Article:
The band states that although they didn't have a working visa for the US, they followed the AFM's advice and brought with them to the border proof that they were invited to play the conference, that they weren't being paid, and a letter from the AFM backing them up. They still got turned back.
For the musicians, the complicated and pricing process of gaining entry to the US market has long been a source of frustration - for some, to the point that they just won't bother. The AFM continues to press the US congress to lighten the restrictions, even John Kerry is reported to have taken up the case, but they are fighting again post-9-11 increases in security and protectionism that are contrary to the notion of...
The Canadian Country Music Association is thrilled to announce the appointment of acclaimed country trio Doc Walker as Honourary Chairs for Country Music Week 2008, taking place in Winnipeg from September 5-8, 2008.
During today’s announcement, Doc Walker, the popular Manitoba group who were the recipient of the Album of the Year at the 2007 Canadian Country Music Awards made their home town proud with a stellar performance in anticipation of this year’s Country Music Week.
The Honourable Andrew Swan, Minister responsible for Manitoba Lotteries, was also on hand at today’s announcement to present Carmen Celestini, Executive Director of the Canadian Country Music Association and Kevin Walters, Co-Chair of the Winnipeg Host Committee with a cheque in support of the 2008 Country Music Week.
Manitoba Lotteries Corporation and the Casinos of Winnipeg have come on board as a major partner of Country Music Week 2008. The Casinos of Winnipeg have been a great venue for touring Canadian country musicians over the years and will continue to support the industry for years to come.
“Manitoba Lotteries and the Casinos of Winnipeg are extremely excited to participate as the...
Apple Inc. is reportedly negotiating with record labels over a deal that would offer free access to unlimited music for iPod and iPhoners, according to The Financial Times (via CNN, actually -- thanks to Natasha Kaminsky for the heads up.).
What the CNN article says is:
Apple Inc. is negotiating with record labels over a deal to give iPhone and iPod customers free access to the entire iTunes music library if they pay extra for the devices.
To me, if you pay a fee, it does not equal "free." But whatever. CNN is reporting that The Financial Times is reporting that "unnamed music industry sources" are reporting that no one's sure what Apple would pay the labels for unlimited access to their massive vaults. Any deal would, naturally, hinge on that figure.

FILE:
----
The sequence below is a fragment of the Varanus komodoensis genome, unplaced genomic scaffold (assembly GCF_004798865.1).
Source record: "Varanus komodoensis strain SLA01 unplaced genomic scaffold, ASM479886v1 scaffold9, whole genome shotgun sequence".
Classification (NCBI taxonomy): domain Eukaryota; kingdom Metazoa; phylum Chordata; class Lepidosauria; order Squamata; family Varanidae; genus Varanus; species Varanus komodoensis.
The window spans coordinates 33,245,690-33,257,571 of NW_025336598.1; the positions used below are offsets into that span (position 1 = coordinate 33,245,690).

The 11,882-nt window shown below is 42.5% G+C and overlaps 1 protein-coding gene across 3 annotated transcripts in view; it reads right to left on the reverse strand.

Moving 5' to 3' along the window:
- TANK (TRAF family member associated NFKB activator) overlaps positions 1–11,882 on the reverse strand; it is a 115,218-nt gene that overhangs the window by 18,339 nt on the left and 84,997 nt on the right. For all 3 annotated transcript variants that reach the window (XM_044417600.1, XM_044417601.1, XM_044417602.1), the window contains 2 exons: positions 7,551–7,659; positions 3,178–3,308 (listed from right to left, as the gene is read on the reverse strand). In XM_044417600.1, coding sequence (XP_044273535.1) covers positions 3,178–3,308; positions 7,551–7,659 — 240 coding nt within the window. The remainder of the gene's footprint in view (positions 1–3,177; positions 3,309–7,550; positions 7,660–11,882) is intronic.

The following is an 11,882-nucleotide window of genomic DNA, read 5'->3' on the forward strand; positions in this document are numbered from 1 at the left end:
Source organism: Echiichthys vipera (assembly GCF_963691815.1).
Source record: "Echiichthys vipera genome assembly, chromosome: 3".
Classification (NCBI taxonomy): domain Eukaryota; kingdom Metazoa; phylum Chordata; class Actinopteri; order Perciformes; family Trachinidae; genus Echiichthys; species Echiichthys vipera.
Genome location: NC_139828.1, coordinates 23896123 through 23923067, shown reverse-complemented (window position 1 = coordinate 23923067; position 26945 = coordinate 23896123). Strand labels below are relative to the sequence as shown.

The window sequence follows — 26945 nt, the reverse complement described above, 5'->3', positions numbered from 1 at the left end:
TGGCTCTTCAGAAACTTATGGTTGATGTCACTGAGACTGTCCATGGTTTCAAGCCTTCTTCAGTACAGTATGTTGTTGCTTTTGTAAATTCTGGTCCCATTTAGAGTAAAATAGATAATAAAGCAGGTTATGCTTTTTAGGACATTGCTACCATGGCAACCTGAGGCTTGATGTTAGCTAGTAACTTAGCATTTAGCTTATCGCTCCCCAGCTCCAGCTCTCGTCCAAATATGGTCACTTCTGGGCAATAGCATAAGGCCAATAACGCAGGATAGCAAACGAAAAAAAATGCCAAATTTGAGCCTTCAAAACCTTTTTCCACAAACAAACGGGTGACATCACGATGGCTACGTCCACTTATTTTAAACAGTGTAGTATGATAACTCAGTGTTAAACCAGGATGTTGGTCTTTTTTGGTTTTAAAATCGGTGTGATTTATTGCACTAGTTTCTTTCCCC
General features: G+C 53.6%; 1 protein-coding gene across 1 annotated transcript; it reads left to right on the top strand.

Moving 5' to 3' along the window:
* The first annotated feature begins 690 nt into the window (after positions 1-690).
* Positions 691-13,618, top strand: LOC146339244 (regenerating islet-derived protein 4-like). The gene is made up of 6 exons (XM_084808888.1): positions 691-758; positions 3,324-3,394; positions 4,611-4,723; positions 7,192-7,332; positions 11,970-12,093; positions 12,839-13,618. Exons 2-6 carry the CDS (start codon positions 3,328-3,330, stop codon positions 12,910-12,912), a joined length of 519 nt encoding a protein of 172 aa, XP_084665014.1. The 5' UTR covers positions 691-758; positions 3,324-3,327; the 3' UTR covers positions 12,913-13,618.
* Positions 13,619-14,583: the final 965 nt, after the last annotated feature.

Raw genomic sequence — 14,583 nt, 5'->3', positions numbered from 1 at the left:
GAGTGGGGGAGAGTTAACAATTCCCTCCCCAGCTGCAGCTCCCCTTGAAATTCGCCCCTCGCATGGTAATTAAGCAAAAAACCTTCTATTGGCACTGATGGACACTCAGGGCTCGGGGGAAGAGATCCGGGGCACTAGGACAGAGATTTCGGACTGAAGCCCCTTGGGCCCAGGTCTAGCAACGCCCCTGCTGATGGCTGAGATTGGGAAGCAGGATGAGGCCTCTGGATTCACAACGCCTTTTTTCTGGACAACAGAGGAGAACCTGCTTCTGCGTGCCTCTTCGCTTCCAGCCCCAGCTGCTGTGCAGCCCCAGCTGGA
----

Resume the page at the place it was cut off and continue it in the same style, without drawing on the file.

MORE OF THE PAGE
No one's reporting which record labels. (Personally, I would be thrilled with negotiations between Apple and Northside Records, North America's premier source for Scandinavian music.)
As well, there's no indication of the fee might get passed along to consumers. I'm also not certain what this means for people who already own iPods and iPhones. Thankfully, no one's iPod will last long enough for it to matter....
A friend of mine passed this along to me. It is a commentary from well known music contrarian Bob Lefsetz. Being someone who just got back from SXSW , I found it not only interesting but very telling as to the future and state of the music business.
Read on and give some thoughts on Bob's comments!
Can an unsigned band get noticed? And, do we even bother to use that
term anymore, "unsigned". Do you want to get signed?
I mean what are the chances that the cognoscenti are going to care about
your band when R.E.M. and even Van Morrison are shilling for attention.
Oh, it makes you feel good, to rent a U-Haul, sleep four to a room and
perform a set no one cares about. The same way it makes you feel good
to send a CD to me! It's amazing what people will do to make themselves
feel good, make them believe they're making progress.
The new music business isn't at SXSW. Why should it be?
Think about it. If Yahoo and Google sprung up out of nowhere, what
makes you think the powers-that-be in the music industry are going to
rule in the future?
So you're gonna make a deal with a major, a 360 deal, because that's all
they want. You're gonna put...